Wordsworth…What a great name for a poet!

editor’s note: Please note that composer, producer and Edge contributor William Perry will discuss “Poetry: It’s the Only Thing that Matters” today, Sunday, March 27, 2022, at 4:00 pm This presentation is part of the Lenox Library’s Distinguished Lecture Series, now in its 15th season. This event will take place via Zoom; please click HERE to access the meeting.

And how worthy the accolades Wordsworth’s words have inspired. Here are two of his best-loved and instantly recognizable verses from him.

I wandered lonely as a cloud
That floats on high o’er vales and hills,
When all at once I saw a crowd,
A host, of golden daffodils;
Beside the lake, beneath the trees,
Fluttering and dancing in the breeze.

My heart leaps up when I behold
A rainbow in the sky:
So was it when my life began;
So is it now I am a man;
So be it when I shall grow old,
Or let me die!
The Child is father of the Man;
And I could wish my days to be
Bound each to each by natural piety.

Portrait of William Wordsworth

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William Wordsworth (1770-1850), who came to be called a Lake Poet, was born and raised in the scenic countryside of northern England and educated at St. John’s College, Cambridge. During summer vacations, he took walking tours in Germany and France and was a celebrator of the French Revolution.

On returning to England after one such trip in 1791, Wordsworth and his friend, Samuel Taylor Coleridge, were suspected of being French spies, but upon investigation they were dismissed as being merely “a mischievous gang of disaffected Englishmen.”

However, Wordsworth and Coleridge were actively writing poetry, and in 1798 they jointly and anonymously brought out a volume called “Lyrical Ballads.” At that moment poetic Romanticism in England was born and the stage set for Byron, Shelley and Keats. The classical approach of the 18th century was giving way to a new embrace of emotion and imagination.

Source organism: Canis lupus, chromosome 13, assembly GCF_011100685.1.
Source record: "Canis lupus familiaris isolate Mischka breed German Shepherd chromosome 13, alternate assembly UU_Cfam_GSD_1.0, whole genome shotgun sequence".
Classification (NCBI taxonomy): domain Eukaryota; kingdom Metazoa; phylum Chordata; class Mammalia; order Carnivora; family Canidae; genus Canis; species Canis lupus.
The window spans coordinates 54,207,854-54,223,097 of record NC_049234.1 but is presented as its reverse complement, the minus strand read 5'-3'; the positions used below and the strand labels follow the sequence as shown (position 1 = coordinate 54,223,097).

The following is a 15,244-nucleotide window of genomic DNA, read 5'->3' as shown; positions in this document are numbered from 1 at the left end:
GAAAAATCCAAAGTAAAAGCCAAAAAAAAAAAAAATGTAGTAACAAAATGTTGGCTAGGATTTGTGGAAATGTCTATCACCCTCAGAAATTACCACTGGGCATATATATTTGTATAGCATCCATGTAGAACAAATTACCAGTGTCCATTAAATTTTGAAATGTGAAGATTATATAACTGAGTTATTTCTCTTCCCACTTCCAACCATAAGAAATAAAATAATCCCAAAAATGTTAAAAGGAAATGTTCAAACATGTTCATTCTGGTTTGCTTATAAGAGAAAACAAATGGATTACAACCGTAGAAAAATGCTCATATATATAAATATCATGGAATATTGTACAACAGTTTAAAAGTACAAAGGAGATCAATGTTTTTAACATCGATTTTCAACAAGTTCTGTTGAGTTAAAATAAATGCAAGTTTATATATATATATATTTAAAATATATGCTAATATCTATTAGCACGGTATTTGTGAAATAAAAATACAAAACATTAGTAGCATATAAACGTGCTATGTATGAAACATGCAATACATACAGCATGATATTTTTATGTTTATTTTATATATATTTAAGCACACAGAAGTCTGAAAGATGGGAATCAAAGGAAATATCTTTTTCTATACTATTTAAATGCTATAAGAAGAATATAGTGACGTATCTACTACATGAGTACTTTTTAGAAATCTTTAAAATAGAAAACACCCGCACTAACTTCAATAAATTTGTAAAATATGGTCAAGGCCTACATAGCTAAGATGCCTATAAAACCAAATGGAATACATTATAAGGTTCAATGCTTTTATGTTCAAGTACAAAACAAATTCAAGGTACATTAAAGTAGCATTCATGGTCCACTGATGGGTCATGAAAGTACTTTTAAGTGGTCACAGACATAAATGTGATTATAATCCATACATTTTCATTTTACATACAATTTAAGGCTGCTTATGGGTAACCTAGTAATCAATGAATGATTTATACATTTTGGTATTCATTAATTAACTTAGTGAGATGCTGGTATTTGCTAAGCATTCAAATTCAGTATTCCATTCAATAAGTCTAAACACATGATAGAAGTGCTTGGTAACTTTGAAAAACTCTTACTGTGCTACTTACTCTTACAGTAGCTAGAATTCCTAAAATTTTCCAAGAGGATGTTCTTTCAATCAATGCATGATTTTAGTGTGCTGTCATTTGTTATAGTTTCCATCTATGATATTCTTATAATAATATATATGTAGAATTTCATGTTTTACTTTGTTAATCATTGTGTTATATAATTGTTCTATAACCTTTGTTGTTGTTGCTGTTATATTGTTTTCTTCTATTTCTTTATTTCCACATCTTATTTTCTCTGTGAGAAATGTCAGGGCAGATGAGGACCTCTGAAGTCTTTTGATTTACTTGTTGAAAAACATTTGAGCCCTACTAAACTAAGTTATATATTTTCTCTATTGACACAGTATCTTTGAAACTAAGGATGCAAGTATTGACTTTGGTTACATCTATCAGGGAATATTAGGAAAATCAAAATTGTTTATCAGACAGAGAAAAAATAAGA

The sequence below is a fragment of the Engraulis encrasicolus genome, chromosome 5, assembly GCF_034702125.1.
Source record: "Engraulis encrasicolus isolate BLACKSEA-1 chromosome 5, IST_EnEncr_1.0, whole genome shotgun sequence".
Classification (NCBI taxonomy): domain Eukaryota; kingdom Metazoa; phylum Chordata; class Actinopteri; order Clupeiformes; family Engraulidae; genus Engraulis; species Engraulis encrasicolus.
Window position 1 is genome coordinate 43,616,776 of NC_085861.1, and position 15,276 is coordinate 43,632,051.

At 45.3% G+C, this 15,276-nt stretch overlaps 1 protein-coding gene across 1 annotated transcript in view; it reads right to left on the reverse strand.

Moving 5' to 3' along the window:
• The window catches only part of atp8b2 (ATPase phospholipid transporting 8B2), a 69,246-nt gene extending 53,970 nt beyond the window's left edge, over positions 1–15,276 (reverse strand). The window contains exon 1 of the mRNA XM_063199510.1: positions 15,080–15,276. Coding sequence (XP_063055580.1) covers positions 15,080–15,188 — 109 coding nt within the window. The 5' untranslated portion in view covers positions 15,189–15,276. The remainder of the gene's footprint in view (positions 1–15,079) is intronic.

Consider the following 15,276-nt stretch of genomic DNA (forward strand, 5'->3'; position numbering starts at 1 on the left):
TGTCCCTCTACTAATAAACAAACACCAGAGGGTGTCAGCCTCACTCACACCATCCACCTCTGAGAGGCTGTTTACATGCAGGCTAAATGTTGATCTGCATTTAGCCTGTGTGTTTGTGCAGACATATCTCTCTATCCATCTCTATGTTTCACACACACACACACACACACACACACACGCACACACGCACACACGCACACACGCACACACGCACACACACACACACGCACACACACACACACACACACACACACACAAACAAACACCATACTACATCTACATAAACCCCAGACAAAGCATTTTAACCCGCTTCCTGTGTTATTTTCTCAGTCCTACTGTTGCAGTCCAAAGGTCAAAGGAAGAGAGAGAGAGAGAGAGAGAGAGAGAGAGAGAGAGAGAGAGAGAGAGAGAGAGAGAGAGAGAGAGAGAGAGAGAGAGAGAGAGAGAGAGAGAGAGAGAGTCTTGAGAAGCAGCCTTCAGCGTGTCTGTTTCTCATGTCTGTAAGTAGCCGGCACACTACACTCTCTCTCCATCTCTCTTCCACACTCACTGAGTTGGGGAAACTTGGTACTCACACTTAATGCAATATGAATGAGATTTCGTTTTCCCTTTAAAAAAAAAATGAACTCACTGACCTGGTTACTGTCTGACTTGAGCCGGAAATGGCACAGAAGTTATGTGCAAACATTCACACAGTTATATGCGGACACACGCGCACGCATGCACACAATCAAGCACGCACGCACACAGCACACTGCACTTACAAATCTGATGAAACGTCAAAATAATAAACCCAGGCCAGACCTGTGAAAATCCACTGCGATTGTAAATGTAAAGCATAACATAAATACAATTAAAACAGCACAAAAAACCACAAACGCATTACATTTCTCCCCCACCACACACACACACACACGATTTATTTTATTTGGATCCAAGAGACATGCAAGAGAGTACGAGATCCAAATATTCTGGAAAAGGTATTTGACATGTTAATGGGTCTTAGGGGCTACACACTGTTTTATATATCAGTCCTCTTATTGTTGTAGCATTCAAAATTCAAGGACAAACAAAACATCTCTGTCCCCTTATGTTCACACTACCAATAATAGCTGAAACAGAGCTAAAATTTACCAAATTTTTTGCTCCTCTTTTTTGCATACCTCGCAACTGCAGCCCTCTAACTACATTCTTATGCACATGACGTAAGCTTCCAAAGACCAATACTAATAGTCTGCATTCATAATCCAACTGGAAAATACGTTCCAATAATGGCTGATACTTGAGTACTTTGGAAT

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I think it’s fair to say that Wordsworth liked to write sonnets. He wrote 524 of these fourteen line verses, and his best rank him with the best of Shakespeare or Milton. Here he sees the rise of an industrial society threatening the essential connection of mankind and nature.

The world is too much with us; late and soon,
Getting and spending we lay waste our powers;
Little we see in Nature that is ours;
We have given our hearts away, a sordid boon!
This Sea that bars her bosom to the moon,
The winds that will be howling at all hours,
And are up-gathered now like sleeping flowers,
For this, for everything, we are out of tune;
It moves us not. —Great God! I’d rather be
A Pagan suckled in a creed outworn;
So might I, standing on this pleasant read,
Have glimpses that would make me less forlorn;
Have sight of Proteus rising from the sea;
Or hear old Triton blow his wreathed horn.

And here is a beautifully-wrought view of London in the early morning.

Earth has not anything to show more fair:
Dull would he be of soul who could pass by
A sight so touching in its majesty;
This City now doth, like a garment, wear
The beauty of the morning; silent bare,
Ships, towers, domes, theaters, and temples lie
Open unto the fields, and to the sky;
All bright and glittering in the smokeless air.
Never did sun more beautifully steep
In his first splendor, valley, rock, or hill;
Ne’er saw I, never felt, a calm so deep!
The river glideth at his own sweet will:
Dear God! the very houses seem asleep;
And all that mighty heart is lying still!

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Even with the competition of John Keats and Robert Frost, Wordsworth is considered to be the most prominent nature poet. In his “Lines Composed a Few Miles Above Tintern Abbey” he expressed these thoughts linking the natural and the spiritual: